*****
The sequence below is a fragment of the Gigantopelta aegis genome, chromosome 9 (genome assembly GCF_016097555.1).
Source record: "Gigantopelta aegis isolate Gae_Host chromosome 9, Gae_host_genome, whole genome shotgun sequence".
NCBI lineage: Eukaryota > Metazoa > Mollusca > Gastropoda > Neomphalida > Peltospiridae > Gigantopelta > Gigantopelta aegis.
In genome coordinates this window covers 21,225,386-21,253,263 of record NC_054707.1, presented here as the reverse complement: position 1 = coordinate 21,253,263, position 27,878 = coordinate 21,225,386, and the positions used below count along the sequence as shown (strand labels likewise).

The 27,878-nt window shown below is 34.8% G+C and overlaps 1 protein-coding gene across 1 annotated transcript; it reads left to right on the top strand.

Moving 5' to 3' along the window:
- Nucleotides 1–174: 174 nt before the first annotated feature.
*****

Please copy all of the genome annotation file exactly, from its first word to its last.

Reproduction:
The sequence below is a fragment of the Gigantopelta aegis genome, chromosome 9 (genome assembly GCF_016097555.1).
Source record: "Gigantopelta aegis isolate Gae_Host chromosome 9, Gae_host_genome, whole genome shotgun sequence".
NCBI lineage: Eukaryota > Metazoa > Mollusca > Gastropoda > Neomphalida > Peltospiridae > Gigantopelta > Gigantopelta aegis.
In genome coordinates this window covers 21,225,386-21,253,263 of record NC_054707.1, presented here as the reverse complement: position 1 = coordinate 21,253,263, position 27,878 = coordinate 21,225,386, and the positions used below count along the sequence as shown (strand labels likewise).

The 27,878-nt window shown below is 34.8% G+C and overlaps 1 protein-coding gene across 1 annotated transcript; it reads left to right on the top strand.

Moving 5' to 3' along the window:
- Nucleotides 1–174: 174 nt before the first annotated feature.